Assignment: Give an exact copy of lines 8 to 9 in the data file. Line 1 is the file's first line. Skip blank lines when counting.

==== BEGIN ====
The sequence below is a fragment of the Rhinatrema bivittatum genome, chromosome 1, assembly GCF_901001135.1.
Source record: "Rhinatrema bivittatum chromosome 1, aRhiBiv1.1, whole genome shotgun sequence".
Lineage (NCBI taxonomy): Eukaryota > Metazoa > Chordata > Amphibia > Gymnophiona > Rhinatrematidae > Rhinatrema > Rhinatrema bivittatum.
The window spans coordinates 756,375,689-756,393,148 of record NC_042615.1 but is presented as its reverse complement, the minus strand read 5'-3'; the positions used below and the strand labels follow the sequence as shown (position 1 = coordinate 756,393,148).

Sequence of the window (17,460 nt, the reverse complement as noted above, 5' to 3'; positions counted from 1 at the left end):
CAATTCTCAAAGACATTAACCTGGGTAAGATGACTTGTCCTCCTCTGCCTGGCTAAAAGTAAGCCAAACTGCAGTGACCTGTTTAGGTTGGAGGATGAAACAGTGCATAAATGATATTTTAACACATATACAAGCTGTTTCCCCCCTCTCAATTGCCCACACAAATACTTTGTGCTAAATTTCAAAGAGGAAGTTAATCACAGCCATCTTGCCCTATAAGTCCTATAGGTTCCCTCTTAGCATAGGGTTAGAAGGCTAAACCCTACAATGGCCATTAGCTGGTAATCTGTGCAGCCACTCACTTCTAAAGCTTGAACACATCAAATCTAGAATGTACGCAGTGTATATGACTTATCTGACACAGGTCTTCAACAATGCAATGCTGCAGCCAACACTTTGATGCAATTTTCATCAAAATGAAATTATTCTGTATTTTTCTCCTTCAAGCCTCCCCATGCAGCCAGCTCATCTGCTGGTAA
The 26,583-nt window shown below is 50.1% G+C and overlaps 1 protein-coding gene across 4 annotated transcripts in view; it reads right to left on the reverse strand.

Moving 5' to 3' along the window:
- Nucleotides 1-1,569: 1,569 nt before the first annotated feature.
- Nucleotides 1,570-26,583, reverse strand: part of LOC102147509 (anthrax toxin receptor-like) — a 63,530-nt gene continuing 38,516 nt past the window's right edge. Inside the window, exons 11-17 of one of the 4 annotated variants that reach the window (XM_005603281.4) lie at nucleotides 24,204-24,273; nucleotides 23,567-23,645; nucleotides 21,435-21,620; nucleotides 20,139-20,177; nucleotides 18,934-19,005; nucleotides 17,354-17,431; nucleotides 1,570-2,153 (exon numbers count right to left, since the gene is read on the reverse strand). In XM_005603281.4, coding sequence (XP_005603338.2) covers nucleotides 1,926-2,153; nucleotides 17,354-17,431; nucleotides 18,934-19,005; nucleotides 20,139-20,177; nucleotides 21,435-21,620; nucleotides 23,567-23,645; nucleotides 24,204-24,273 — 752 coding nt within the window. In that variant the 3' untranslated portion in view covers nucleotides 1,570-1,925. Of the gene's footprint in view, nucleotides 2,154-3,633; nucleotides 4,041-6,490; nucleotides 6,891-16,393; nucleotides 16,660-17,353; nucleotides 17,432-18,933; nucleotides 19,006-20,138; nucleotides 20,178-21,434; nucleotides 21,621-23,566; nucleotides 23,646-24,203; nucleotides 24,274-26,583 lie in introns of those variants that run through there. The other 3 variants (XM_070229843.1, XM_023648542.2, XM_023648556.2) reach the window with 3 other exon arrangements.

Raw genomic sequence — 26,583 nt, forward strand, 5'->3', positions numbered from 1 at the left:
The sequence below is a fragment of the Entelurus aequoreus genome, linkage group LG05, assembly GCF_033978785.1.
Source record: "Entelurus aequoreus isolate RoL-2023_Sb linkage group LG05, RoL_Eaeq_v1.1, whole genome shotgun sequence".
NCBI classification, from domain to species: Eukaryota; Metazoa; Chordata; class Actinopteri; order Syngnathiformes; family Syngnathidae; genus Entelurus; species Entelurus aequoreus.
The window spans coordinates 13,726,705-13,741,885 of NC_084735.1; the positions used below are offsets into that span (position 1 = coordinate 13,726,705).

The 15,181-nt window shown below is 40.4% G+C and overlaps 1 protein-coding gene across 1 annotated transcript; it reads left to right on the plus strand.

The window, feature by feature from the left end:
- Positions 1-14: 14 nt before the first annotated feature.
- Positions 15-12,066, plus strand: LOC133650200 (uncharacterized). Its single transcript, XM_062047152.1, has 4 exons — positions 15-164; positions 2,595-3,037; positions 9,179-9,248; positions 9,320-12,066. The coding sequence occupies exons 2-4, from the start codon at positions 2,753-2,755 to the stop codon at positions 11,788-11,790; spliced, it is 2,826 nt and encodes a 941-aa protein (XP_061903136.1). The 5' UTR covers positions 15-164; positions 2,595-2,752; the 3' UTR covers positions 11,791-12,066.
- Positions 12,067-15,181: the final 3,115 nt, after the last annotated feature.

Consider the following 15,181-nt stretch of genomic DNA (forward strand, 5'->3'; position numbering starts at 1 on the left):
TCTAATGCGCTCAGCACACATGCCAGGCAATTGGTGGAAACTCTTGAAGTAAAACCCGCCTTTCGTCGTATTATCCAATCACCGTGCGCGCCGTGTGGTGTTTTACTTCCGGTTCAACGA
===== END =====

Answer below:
Moving 5' to 3' along the window:
- Nucleotides 1-1,569: 1,569 nt before the first annotated feature.